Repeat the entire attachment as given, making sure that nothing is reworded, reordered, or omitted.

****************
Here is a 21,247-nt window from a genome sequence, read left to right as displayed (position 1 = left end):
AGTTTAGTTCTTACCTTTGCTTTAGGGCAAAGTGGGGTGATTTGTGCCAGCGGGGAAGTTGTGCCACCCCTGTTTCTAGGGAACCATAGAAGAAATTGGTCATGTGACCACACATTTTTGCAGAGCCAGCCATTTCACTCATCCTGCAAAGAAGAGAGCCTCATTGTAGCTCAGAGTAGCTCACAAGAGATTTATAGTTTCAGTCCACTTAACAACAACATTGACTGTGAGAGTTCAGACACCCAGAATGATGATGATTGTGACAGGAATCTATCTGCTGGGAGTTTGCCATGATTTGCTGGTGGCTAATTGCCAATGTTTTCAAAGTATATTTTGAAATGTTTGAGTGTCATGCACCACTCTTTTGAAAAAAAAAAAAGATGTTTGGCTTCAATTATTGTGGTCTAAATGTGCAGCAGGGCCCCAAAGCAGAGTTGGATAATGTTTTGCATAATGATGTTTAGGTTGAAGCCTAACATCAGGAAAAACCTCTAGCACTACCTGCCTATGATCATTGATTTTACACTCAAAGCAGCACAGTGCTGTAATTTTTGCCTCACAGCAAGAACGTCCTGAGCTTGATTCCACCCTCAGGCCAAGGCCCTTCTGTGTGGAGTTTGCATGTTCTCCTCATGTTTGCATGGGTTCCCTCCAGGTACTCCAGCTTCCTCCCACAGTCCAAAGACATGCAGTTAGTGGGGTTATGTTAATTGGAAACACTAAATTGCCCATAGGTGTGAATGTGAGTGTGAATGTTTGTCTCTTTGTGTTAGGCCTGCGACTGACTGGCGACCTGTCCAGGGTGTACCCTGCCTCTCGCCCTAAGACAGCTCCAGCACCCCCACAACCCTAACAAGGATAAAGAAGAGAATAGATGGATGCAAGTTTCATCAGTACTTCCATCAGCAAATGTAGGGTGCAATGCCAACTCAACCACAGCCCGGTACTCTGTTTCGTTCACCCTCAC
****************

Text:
Here is a 21,247-nt window from a genome sequence, read left to right as displayed (position 1 = left end):
AGTTTAGTTCTTACCTTTGCTTTAGGGCAAAGTGGGGTGATTTGTGCCAGCGGGGAAGTTGTGCCACCCCTGTTTCTAGGGAACCATAGAAGAAATTGGTCATGTGACCACACATTTTTGCAGAGCCAGCCATTTCACTCATCCTGCAAAGAAGAGAGCCTCATTGTAGCTCAGAGTAGCTCACAAGAGATTTATAGTTTCAGTCCACTTAACAACAACATTGACTGTGAGAGTTCAGACACCCAGAATGATGATGATTGTGACAGGAATCTATCTGCTGGGAGTTTGCCATGATTTGCTGGTGGCTAATTGCCAATGTTTTCAAAGTATATTTTGAAATGTTTGAGTGTCATGCACCACTCTTTTGAAAAAAAAAAAAGATGTTTGGCTTCAATTATTGTGGTCTAAATGTGCAGCAGGGCCCCAAAGCAGAGTTGGATAATGTTTTGCATAATGATGTTTAGGTTGAAGCCTAACATCAGGAAAAACCTCTAGCACTACCTGCCTATGATCATTGATTTTACACTCAAAGCAGCACAGTGCTGTAATTTTTGCCTCACAGCAAGAACGTCCTGAGCTTGATTCCACCCTCAGGCCAAGGCCCTTCTGTGTGGAGTTTGCATGTTCTCCTCATGTTTGCATGGGTTCCCTCCAGGTACTCCAGCTTCCTCCCACAGTCCAAAGACATGCAGTTAGTGGGGTTATGTTAATTGGAAACACTAAATTGCCCATAGGTGTGAATGTGAGTGTGAATGTTTGTCTCTTTGTGTTAGGCCTGCGACTGACTGGCGACCTGTCCAGGGTGTACCCTGCCTCTCGCCCTAAGACAGCTCCAGCACCCCCACAACCCTAACAAGGATAAAGAAGAGAATAGATGGATGCAAGTTTCATCAGTACTTCCATCAGCAAATGTAGGGTGCAATGCCAACTCAACCACAGCCCGGTACTCTGTTTCGTTCACCCTCAC